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ENGLEWOOD, Colo. -- Early in the 2012 season, the Broncos' third cornerback was Chris Harris. From Week 6 onward, it was Tony Carter for all but one game. But what the Broncos' designated No. 3 cornerbacks shared throughout the season was a heavy workload; whoever it was played 78.9 percent of the snaps throughout the year.
It owes to the style of football currently played, which forces teams into nickel and dime coverages more often than not. Realistically, the term "base defense" is passe'; if anything, the base package is a nickel formation, with the nickelback lining up opposite the slot receiver.
That's why the Broncos would be best served by examining the market, even though by the measurements of ProFootballFocus.com, they possess two of the league's top 10 cornerbacks in Harris and Champ Bailey. (Carter, who played 495 snaps mostly as the third cornerback last year, was 28th by the site's metrics.)
Since the third cornerback is a starter by all measurements of playing time, at minimum, depth is needed. Realizing this last year, the Broncos signed Tracy Porter and Drayton Florence, but neither panned out -- although Porter at least made the 53-man roster coming out of the preseason had a game-sealing pick-six in Week 1.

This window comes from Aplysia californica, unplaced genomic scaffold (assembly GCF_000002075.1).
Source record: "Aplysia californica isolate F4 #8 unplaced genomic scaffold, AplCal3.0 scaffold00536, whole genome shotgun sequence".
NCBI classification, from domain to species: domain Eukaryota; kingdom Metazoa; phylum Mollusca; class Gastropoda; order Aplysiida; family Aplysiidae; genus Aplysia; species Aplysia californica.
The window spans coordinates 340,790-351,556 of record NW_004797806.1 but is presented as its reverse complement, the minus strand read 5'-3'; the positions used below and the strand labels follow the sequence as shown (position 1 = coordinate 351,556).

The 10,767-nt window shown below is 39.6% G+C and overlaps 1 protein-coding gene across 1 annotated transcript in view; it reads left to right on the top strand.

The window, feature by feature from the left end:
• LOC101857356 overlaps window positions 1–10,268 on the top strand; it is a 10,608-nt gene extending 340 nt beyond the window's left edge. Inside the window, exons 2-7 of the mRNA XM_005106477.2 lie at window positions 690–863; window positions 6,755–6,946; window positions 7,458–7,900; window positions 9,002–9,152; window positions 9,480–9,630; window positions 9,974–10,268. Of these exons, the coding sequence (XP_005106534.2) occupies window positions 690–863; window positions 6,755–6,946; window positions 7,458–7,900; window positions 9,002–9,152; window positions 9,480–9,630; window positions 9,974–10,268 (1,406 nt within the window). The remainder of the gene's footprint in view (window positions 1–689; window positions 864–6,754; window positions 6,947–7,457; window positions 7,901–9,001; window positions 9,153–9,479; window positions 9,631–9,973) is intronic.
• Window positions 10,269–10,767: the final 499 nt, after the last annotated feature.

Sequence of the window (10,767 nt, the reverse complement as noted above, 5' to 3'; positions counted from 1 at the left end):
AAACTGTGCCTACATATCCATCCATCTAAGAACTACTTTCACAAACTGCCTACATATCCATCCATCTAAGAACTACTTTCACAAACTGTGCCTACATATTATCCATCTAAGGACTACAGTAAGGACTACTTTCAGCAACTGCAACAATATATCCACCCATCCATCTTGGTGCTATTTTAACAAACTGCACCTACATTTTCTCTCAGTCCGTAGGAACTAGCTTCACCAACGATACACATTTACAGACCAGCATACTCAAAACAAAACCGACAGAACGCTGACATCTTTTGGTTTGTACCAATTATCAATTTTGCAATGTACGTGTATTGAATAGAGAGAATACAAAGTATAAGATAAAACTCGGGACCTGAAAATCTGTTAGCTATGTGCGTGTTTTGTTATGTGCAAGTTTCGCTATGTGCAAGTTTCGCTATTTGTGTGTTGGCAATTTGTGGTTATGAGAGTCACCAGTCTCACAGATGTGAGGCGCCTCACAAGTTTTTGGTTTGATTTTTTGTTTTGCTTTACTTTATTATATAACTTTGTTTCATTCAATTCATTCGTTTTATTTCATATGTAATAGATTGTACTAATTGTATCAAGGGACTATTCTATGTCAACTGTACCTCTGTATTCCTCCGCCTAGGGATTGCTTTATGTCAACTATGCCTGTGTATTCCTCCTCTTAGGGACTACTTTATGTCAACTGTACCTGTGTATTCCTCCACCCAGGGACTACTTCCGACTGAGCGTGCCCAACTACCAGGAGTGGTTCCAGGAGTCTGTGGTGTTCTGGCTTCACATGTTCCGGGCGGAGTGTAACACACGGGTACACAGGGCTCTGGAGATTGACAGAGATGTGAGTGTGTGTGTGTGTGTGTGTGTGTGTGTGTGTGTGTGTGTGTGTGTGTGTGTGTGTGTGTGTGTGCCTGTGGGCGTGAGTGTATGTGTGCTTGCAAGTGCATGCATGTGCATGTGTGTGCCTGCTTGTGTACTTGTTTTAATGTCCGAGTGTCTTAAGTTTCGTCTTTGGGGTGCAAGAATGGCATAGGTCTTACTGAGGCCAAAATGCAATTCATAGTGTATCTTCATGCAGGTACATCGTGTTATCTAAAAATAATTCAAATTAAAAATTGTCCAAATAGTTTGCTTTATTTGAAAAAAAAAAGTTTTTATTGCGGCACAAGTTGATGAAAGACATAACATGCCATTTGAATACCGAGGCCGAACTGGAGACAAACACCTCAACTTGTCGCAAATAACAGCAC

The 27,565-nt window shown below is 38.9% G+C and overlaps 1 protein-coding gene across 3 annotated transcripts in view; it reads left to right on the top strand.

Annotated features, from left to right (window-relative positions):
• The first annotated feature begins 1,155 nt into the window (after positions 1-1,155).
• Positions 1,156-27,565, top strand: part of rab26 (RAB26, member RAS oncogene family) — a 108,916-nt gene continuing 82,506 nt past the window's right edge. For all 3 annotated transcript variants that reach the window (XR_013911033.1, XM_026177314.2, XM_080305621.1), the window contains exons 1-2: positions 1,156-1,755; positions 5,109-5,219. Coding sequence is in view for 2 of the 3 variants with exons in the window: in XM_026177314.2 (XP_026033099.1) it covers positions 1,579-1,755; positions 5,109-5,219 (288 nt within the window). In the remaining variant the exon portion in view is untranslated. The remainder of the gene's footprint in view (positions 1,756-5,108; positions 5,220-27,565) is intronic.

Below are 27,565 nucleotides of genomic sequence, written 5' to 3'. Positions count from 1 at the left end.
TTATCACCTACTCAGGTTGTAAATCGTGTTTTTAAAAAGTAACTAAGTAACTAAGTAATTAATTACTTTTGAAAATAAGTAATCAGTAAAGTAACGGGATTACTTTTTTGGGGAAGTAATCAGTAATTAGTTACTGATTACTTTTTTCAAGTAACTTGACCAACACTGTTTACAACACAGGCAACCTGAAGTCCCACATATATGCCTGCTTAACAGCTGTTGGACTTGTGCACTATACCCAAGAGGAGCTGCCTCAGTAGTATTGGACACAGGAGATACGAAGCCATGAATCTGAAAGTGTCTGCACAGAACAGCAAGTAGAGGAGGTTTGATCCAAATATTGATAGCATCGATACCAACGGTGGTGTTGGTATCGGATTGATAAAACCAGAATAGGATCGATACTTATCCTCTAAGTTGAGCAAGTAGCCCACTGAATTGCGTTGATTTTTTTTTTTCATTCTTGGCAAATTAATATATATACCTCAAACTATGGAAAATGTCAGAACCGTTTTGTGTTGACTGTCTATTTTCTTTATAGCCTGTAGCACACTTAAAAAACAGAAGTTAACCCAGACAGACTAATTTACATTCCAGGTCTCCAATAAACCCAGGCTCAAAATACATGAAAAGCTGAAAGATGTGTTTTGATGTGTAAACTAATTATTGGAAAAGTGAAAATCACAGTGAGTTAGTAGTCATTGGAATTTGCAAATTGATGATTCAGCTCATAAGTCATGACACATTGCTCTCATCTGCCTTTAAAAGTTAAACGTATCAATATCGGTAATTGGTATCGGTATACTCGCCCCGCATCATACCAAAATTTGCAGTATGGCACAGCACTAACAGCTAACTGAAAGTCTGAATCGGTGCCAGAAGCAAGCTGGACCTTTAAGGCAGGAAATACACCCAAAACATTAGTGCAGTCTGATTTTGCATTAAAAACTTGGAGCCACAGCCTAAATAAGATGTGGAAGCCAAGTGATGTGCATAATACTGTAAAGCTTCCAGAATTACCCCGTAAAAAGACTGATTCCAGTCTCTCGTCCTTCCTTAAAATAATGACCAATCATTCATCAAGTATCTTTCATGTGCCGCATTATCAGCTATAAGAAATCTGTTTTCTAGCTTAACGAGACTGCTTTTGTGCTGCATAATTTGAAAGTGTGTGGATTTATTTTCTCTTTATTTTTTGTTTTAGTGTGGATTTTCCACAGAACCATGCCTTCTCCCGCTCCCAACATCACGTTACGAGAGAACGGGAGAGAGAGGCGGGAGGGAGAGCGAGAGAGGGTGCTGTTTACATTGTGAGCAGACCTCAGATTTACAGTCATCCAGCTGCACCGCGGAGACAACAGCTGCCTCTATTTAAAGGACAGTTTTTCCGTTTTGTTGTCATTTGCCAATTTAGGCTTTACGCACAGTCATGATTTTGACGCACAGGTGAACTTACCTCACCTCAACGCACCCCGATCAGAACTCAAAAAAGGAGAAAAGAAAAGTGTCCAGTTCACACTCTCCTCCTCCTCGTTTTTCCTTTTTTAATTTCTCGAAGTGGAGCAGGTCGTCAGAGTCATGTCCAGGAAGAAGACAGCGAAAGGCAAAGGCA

Bailey's future is also a reason to investigate the market. He is expected to continue playing cornerback this season, per John Fox's pronouncement at his season-ending press conference with John Elway, but as he heads into his 15th season, it's wise for the Broncos to build depth both through the draft (with 2012 fourth-round pick Omar Bolden) and free agency to ensure a smooth transition if they move Bailey to safety for the final year of his contract in 2014.
UNRESTRICTED FREE AGENTS:
Brent Grimes, Atlanta: A bit forgotten after tearing his Achilles tendon in Week 1 last year, Grimes is effective in coverage, makes few mistakes and is a steadying influence. The only questions revolve around his health, especially given his age (he turns 30 in July), but if the Achilles has healed, he provides proven quality.
Dominique Rodgers-Cromartie, Philadelphia: He's dangerously close to becoming a "journeyman," since he'll be on his third team since 2010, assuming the Eagles don't re-sign him. Talent has never been the problem, but all the pieces have yet to mesh, and after five years, it's possible they never will. Nevertheless, his skill set and his still-present upside ensures that he'll start somewhere.
Keenan Lewis, Pittsburgh: The Steelers' roster churn helps keep the team fresh -- and also ensures that they rarely overpay. Although Lewis was reasonably effective last year, it was his first full season as a starter, and it was a contract year. He'll be worth more to someone else than the Steelers, even though he might not be worth the contract he might command.
Aqib Talib, New England: Talent has never been the problem for Talib, but four of the last five calendar years have seen him embroiled in some kind of off-field incident, from an arrest for battery on a cab driver to a reported fight at the NFL rookie symposium in 2008 to a suspension for violation of the league's PED policy last 2012. That was the final straw for the Bucs, who dealt him to New England after the suspension, even though cornerback was the weakest spot on the roster. There are also injury concerns (a hamstring problem in 2011, a torn tendon in his hip in 2010).